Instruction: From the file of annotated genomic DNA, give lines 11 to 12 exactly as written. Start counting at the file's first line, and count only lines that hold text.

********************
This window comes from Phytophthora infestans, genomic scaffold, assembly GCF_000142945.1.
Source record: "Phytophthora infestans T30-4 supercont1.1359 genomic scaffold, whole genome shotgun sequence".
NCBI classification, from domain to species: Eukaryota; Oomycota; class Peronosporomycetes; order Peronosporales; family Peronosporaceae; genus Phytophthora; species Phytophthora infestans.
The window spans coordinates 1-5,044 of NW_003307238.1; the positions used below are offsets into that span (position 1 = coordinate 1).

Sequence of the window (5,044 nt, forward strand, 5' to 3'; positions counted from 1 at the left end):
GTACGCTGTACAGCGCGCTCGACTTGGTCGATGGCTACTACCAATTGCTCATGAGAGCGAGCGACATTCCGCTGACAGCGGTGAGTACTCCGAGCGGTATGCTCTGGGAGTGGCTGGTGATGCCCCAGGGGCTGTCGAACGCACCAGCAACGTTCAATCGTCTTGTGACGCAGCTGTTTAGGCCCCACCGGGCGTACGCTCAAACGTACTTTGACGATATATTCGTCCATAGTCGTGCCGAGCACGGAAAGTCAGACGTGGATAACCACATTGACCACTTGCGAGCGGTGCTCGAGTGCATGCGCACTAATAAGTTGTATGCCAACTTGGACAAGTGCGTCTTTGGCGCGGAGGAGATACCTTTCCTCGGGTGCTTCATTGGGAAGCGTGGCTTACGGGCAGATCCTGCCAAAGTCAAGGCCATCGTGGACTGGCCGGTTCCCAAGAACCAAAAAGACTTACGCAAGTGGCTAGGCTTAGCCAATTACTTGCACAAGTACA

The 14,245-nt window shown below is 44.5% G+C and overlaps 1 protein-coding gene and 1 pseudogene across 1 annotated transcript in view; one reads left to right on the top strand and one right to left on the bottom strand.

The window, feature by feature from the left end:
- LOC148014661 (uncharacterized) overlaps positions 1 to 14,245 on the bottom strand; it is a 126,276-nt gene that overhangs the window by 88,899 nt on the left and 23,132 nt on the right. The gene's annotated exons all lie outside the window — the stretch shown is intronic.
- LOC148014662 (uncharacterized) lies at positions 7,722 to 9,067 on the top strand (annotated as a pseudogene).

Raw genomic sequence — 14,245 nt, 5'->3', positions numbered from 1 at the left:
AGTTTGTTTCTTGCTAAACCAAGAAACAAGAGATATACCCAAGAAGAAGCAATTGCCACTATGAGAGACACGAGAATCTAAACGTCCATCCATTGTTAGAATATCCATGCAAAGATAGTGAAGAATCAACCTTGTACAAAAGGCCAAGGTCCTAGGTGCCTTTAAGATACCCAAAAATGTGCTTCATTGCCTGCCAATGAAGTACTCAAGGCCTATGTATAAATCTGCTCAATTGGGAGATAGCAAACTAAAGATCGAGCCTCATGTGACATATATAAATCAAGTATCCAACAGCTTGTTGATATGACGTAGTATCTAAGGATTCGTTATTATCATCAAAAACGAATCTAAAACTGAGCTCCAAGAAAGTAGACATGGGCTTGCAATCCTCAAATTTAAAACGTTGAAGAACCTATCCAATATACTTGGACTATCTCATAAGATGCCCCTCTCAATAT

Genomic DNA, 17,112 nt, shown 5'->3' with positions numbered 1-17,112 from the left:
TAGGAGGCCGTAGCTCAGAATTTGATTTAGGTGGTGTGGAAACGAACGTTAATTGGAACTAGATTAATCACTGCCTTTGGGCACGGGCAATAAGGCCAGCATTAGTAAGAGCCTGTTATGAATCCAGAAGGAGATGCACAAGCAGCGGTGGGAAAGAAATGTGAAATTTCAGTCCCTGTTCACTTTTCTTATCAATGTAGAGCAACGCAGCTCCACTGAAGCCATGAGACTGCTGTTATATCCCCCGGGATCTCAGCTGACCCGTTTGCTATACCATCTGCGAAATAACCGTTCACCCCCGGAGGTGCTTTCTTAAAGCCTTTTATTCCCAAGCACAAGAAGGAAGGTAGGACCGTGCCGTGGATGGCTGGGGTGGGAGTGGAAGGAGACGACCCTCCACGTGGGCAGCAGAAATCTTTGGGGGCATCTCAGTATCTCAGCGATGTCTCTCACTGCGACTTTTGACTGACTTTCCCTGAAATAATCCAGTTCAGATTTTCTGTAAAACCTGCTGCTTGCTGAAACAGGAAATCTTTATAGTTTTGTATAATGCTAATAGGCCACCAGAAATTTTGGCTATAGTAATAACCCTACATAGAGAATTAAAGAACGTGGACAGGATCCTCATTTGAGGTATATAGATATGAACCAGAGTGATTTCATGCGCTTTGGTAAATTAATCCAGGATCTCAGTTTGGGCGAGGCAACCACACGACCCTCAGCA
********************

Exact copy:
Raw genomic sequence — 14,245 nt, 5'->3', positions numbered from 1 at the left:
AGTTTGTTTCTTGCTAAACCAAGAAACAAGAGATATACCCAAGAAGAAGCAATTGCCACTATGAGAGACACGAGAATCTAAACGTCCATCCATTGTTAGAATATCCATGCAAAGATAGTGAAGAATCAACCTTGTACAAAAGGCCAAGGTCCTAGGTGCCTTTAAGATACCCAAAAATGTGCTTCATTGCCTGCCAATGAAGTACTCAAGGCCTATGTATAAATCTGCTCAATTGGGAGATAGCAAACTAAAGATCGAGCCTCATGTGACATATATAAATCAAGTATCCAACAGCTTGTTGATATGACGTAGTATCTAAGGATTCGTTATTATCATCAAAAACGAATCTAAAACTGAGCTCCAAGAAAGTAGACATGGGCTTGCAATCCTCAAATTTAAAACGTTGAAGAACCTATCCAATATACTTGGACTATCTCATAAGATGCCCCTCTCAATAT